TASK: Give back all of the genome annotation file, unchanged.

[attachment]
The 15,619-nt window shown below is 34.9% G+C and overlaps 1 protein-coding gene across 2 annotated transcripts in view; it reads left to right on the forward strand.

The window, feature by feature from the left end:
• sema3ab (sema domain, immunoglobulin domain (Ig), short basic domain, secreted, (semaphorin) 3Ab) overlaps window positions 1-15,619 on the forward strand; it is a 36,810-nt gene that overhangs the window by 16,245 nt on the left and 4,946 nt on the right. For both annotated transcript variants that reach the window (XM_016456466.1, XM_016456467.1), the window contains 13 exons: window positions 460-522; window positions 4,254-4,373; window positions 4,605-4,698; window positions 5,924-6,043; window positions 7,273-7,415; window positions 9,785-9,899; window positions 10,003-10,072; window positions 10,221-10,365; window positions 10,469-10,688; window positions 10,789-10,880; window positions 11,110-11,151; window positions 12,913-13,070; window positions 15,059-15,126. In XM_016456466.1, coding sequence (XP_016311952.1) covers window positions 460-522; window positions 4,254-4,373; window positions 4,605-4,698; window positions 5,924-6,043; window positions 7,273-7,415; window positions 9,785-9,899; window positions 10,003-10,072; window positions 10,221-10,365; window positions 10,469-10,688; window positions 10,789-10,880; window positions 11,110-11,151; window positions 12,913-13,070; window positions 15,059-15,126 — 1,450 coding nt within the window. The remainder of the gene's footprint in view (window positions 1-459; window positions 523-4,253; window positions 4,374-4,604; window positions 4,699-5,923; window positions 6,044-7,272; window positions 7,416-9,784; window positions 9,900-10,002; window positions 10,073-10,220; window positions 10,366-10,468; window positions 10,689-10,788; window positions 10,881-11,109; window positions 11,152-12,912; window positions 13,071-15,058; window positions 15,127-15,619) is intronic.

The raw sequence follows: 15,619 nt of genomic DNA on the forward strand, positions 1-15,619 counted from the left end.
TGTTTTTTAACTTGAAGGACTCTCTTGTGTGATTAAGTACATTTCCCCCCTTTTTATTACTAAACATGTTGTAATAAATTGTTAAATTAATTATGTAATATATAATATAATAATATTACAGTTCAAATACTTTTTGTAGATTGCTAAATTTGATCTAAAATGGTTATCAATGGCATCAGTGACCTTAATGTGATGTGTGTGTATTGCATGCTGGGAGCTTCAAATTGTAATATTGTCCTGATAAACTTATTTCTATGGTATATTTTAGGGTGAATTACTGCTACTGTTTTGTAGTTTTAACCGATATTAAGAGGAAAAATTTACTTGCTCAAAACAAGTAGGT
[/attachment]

The 15,619-nt window shown below is 34.9% G+C and overlaps 1 protein-coding gene across 2 annotated transcripts in view; it reads left to right on the forward strand.

The window, feature by feature from the left end:
• sema3ab (sema domain, immunoglobulin domain (Ig), short basic domain, secreted, (semaphorin) 3Ab) overlaps window positions 1-15,619 on the forward strand; it is a 36,810-nt gene that overhangs the window by 16,245 nt on the left and 4,946 nt on the right. For both annotated transcript variants that reach the window (XM_016456466.1, XM_016456467.1), the window contains 13 exons: window positions 460-522; window positions 4,254-4,373; window positions 4,605-4,698; window positions 5,924-6,043; window positions 7,273-7,415; window positions 9,785-9,899; window positions 10,003-10,072; window positions 10,221-10,365; window positions 10,469-10,688; window positions 10,789-10,880; window positions 11,110-11,151; window positions 12,913-13,070; window positions 15,059-15,126. In XM_016456466.1, coding sequence (XP_016311952.1) covers window positions 460-522; window positions 4,254-4,373; window positions 4,605-4,698; window positions 5,924-6,043; window positions 7,273-7,415; window positions 9,785-9,899; window positions 10,003-10,072; window positions 10,221-10,365; window positions 10,469-10,688; window positions 10,789-10,880; window positions 11,110-11,151; window positions 12,913-13,070; window positions 15,059-15,126 — 1,450 coding nt within the window. The remainder of the gene's footprint in view (window positions 1-459; window positions 523-4,253; window positions 4,374-4,604; window positions 4,699-5,923; window positions 6,044-7,272; window positions 7,416-9,784; window positions 9,900-10,002; window positions 10,073-10,220; window positions 10,366-10,468; window positions 10,689-10,788; window positions 10,881-11,109; window positions 11,152-12,912; window positions 13,071-15,058; window positions 15,127-15,619) is intronic.

The raw sequence follows: 15,619 nt of genomic DNA on the forward strand, positions 1-15,619 counted from the left end.
TGTTTTTTAACTTGAAGGACTCTCTTGTGTGATTAAGTACATTTCCCCCCTTTTTATTACTAAACATGTTGTAATAAATTGTTAAATTAATTATGTAATATATAATATAATAATATTACAGTTCAAATACTTTTTGTAGATTGCTAAATTTGATCTAAAATGGTTATCAATGGCATCAGTGACCTTAATGTGATGTGTGTGTATTGCATGCTGGGAGCTTCAAATTGTAATATTGTCCTGATAAACTTATTTCTATGGTATATTTTAGGGTGAATTACTGCTACTGTTTTGTAGTTTTAACCGATATTAAGAGGAAAAATTTACTTGCTCAAAACAAGTAGGT